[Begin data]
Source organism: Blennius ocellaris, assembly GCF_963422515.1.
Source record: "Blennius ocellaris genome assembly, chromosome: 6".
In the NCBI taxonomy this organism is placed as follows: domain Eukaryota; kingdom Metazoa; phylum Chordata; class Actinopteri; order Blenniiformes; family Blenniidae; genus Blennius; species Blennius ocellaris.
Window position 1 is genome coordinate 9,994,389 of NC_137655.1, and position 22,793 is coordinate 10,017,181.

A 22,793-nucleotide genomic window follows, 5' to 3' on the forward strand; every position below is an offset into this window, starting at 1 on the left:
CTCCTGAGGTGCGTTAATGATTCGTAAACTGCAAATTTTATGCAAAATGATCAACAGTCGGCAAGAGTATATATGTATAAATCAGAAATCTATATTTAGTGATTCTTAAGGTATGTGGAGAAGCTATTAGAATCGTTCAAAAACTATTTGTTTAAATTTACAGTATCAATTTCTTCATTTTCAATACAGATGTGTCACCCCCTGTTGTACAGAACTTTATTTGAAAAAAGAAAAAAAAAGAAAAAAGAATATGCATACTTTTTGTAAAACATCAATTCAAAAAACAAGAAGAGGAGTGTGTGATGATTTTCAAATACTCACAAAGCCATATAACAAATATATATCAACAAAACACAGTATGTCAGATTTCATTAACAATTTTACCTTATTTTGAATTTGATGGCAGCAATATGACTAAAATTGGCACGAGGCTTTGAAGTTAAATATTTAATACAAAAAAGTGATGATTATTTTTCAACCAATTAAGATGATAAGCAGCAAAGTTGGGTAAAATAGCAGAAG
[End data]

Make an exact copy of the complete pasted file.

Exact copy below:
Source organism: Blennius ocellaris, assembly GCF_963422515.1.
Source record: "Blennius ocellaris genome assembly, chromosome: 6".
In the NCBI taxonomy this organism is placed as follows: domain Eukaryota; kingdom Metazoa; phylum Chordata; class Actinopteri; order Blenniiformes; family Blenniidae; genus Blennius; species Blennius ocellaris.
Window position 1 is genome coordinate 9,994,389 of NC_137655.1, and position 22,793 is coordinate 10,017,181.

A 22,793-nucleotide genomic window follows, 5' to 3' on the forward strand; every position below is an offset into this window, starting at 1 on the left:
CTCCTGAGGTGCGTTAATGATTCGTAAACTGCAAATTTTATGCAAAATGATCAACAGTCGGCAAGAGTATATATGTATAAATCAGAAATCTATATTTAGTGATTCTTAAGGTATGTGGAGAAGCTATTAGAATCGTTCAAAAACTATTTGTTTAAATTTACAGTATCAATTTCTTCATTTTCAATACAGATGTGTCACCCCCTGTTGTACAGAACTTTATTTGAAAAAAGAAAAAAAAAGAAAAAAGAATATGCATACTTTTTGTAAAACATCAATTCAAAAAACAAGAAGAGGAGTGTGTGATGATTTTCAAATACTCACAAAGCCATATAACAAATATATATCAACAAAACACAGTATGTCAGATTTCATTAACAATTTTACCTTATTTTGAATTTGATGGCAGCAATATGACTAAAATTGGCACGAGGCTTTGAAGTTAAATATTTAATACAAAAAAGTGATGATTATTTTTCAACCAATTAAGATGATAAGCAGCAAAGTTGGGTAAAATAGCAGAAG